Notable Standard Equipment
Some observers might confuse the all-new and the previous-generation 2012 Porsche 911 models, but view the two side-by-side and distinctions emerge. The new car’s roof is lower and its body longer than that of the previous model, with a wheelbase that has stretched nearly 4 inches. The
new car looks wider and sleeker with headlights that bulge slightly and tail lights that have thinned to stylish strips. Porsche certainly could have pushed the aesthetic boundaries further but overall the designers did their job, delivering a new-generation 911 that looks fresh yet classic.
Notable Optional Equipment
The “base” 2012 Porsche 911 Carrera Coupe and Cabriolet come well equipped with bi-xenon headlights, 19-inch wheels, an electric parking brake, dual-zone automatic climate control, Alcantara trim, a navigation system with a 7-inch display and a 235-watt 9-speaker audio system with USB and auxiliary inputs. Standard safety features include stability control, traction control and eight airbags, including front occupant knee airbags. The 2012 Carrera 4, Targa, Turbo and GTS have similar standard equipment, but use a smaller navigation screen and retain the mechanical parking brake. All-wheel drive is also standard on the Carrera 4, Targa and Turbo. The Targa features a stunning all-glass roof. GTS models sport the wide-body look of the Turbo.
Under the Hood
Among the highlights from the 2012 Porsche 911 Carrera and Carrera S option sheet are heated and ventilated front seats, a sport exhaust system with convenient loud button, 12-speaker Bose and Burmester premium audio systems, ceramic composite brakes, a sport chrono package with dynamic engine mounts and Porsche’s Active Suspension Management, which is an option on the Carrera but standard on the Carrera S. Another notable option is PDCC, or Porsche Dynamic Chassis Control, a system that uses active anti-sway bars to drastically reduce body roll when cornering. Most of these same options are available on the 2012 Carrera 4, Targa, Turbo and GTS.
From a mechanical perspective, the 2012 Porsche 911 Carrera pulls off a neat trick, offering greater efficiency and more power, enabling quicker 0-to-60-mpg acceleration times in the mid 4-second range for the Carrera and the low 4’s for the Carrera S. Make that 3.1 seconds if your 911 Turbo S has the PDK transmission and sport chrono package and you use its excellent launch control feature. At the same time, reduced curb weights and efficiency-focused tweaks like automatic engine shutoff throughout the lineup make the 2012 Porsche 911 Carrera and Carrera S more fuel-efficient than the previous models.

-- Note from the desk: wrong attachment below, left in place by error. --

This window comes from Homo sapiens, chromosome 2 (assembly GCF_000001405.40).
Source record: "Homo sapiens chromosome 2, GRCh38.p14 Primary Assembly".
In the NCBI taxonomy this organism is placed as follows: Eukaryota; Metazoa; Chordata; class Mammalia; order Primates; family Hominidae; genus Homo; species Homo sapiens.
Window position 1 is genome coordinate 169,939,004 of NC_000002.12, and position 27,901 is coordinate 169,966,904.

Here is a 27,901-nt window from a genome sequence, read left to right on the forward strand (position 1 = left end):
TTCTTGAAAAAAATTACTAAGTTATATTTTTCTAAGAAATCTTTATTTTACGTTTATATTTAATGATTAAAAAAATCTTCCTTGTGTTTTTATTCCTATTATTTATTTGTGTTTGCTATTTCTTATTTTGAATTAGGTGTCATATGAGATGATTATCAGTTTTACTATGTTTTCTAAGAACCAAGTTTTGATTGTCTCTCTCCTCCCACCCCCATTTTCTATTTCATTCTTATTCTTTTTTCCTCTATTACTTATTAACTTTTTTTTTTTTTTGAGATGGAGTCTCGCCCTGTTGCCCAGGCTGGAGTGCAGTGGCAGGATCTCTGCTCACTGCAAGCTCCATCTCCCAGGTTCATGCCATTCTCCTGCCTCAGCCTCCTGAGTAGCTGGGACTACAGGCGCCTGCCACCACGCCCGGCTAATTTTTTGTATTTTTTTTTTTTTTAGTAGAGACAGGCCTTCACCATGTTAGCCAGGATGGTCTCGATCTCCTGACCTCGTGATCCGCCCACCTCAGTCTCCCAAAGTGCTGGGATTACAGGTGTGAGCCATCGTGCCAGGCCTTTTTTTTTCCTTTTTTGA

2012 Porsche 911 Carrera
350 horsepower @ 7,400 rpm
287 lb-ft of torque @ 5,600 rpm
EPA city/highway fuel economy: 19/27 mpg
911 Carrera S
400 horsepower @ 7,400 rpm
325 lb-ft of torque @ 5,600 rpm
EPA city/highway fuel economy: 18/25 mpg
911 Carrera 4 and Targa
345 horsepower @ 6,500 rpm
288 lb-ft of torque @ 4,400 rpm
EPA city/highway fuel economy: 18/25 mpg
911 Carrera 4S and Targa S
385 horsepower @ 6,500 rpm
310 lb-ft of torque @ 4,400 rpm
EPA city/highway fuel economy: 17/24 mpg
911 Carrera GTS
408 horsepower @ 7,300 rpm
310 lb-ft of torque @ 4,200 rpm
EPA city/highway fuel economy: 17-18/25-26 mpg
911 Turbo and Turbo S
3.8-liter turbocharged flat-6 turbo
500 horsepower @ 6,000 rpm (Turbo)
530 horsepower @ 6,250 rpm (Turbo S)
516 lb-ft of torque @ 2,100 rpm
EPA city/highway fuel economy: 16/24 mpg (Turbo), 17/25 mpg (Turbo S)
Prices for the 2012 Porsche 911 start at around $83,000 for the Carrera and around $97,000 for the Carrera S and run all the way up to around $173,000 for a 911 Turbo S Cabriolet. In typical Porsche style, the option list is long and pricy. Load up a Carrera S with all the available goodies and the price can easily top $140,000. For up-to-date pricing on the 2012 Porsche 911 be sure to check out the KBB Fair Purchase Price to see what people in your area are paying. Resale value has been a traditional strong suit for the Porsche 911. We expect the 2012 model to continue that tradition with residual numbers that are similar to or better than those for the Nissan GT-R and Audi R8. Interestingly, the
Chevrolet Corvette is expected to hold its value better than the Porsche 911 over the long haul.